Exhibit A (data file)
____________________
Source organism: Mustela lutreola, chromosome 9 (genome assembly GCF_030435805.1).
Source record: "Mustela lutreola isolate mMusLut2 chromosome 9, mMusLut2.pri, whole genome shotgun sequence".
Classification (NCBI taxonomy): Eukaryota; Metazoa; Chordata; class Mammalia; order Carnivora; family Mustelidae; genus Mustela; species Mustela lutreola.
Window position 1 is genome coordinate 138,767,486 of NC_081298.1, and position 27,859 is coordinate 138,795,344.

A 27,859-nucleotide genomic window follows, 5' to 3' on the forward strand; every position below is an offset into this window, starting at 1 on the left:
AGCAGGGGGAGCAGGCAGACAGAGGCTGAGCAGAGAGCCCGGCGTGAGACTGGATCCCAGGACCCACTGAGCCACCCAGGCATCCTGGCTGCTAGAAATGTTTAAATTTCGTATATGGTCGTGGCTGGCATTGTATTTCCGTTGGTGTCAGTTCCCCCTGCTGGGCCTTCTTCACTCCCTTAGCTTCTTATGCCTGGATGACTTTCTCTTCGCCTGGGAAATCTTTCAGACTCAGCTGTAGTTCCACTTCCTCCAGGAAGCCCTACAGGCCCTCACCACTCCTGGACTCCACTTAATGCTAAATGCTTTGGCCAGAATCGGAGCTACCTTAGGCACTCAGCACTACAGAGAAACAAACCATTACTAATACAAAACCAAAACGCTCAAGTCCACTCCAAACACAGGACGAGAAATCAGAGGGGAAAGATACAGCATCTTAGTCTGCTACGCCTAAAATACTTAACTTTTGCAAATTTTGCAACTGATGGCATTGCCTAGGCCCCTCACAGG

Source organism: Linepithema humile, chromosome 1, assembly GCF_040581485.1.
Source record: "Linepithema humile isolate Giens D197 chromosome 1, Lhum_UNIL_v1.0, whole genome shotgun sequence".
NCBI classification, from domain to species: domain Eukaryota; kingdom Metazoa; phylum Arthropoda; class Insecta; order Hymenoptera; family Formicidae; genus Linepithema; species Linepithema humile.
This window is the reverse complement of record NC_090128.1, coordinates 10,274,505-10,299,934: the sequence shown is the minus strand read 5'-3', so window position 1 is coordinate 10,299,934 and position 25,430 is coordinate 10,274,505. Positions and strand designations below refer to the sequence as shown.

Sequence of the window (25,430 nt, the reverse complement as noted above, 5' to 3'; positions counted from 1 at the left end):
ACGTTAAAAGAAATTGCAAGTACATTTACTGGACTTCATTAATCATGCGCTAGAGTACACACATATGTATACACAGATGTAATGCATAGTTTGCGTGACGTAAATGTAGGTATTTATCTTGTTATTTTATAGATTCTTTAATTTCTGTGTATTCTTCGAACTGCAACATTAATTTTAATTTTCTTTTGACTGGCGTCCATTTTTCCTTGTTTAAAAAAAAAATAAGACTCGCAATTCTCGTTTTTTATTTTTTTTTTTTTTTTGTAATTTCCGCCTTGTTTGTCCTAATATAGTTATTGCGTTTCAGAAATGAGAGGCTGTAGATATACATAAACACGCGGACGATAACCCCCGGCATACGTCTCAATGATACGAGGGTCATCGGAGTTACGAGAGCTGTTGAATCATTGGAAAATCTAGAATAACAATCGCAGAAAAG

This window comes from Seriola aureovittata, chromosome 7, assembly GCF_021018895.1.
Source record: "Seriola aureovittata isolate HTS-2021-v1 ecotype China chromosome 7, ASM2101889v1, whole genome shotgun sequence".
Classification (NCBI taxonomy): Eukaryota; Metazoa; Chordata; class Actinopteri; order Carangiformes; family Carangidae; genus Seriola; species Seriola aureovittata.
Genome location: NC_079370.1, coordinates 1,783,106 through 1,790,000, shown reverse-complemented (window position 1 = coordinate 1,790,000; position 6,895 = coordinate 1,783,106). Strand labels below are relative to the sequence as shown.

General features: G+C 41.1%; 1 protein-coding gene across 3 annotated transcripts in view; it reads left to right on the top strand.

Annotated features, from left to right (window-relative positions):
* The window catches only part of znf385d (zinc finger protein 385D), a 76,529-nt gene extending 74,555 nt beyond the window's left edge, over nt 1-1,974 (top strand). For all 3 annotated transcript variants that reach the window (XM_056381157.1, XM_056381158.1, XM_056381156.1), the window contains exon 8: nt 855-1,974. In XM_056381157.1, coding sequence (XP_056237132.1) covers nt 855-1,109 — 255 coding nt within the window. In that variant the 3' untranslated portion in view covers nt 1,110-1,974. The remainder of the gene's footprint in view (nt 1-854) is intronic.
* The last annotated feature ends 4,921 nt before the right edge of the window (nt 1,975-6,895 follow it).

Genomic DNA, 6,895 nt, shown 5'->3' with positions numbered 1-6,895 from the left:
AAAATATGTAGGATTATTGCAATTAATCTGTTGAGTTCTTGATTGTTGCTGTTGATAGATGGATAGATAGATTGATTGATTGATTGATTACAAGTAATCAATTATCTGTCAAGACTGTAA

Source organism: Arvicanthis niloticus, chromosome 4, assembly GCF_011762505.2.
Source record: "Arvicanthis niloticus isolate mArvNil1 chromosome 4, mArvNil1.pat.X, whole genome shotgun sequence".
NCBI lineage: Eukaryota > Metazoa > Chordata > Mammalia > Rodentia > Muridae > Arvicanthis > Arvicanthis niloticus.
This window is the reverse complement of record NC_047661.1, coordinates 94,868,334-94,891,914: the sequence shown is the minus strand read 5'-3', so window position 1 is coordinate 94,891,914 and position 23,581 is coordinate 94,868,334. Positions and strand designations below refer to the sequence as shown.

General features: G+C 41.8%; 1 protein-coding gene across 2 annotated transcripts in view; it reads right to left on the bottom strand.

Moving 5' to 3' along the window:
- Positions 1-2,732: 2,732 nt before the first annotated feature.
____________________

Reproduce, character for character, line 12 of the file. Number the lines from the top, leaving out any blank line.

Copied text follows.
ACGTTAAAAGAAATTGCAAGTACATTTACTGGACTTCATTAATCATGCGCTAGAGTACACACATATGTATACACAGATGTAATGCATAGTTTGCGTGACGTAAATGTAGGTATTTATCTTGTTATTTTATAGATTCTTTAATTTCTGTGTATTCTTCGAACTGCAACATTAATTTTAATTTTCTTTTGACTGGCGTCCATTTTTCCTTGTTTAAAAAAAAAATAAGACTCGCAATTCTCGTTTTTTATTTTTTTTTTTTTTTTGTAATTTCCGCCTTGTTTGTCCTAATATAGTTATTGCGTTTCAGAAATGAGAGGCTGTAGATATACATAAACACGCGGACGATAACCCCCGGCATACGTCTCAATGATACGAGGGTCATCGGAGTTACGAGAGCTGTTGAATCATTGGAAAATCTAGAATAACAATCGCAGAAAAG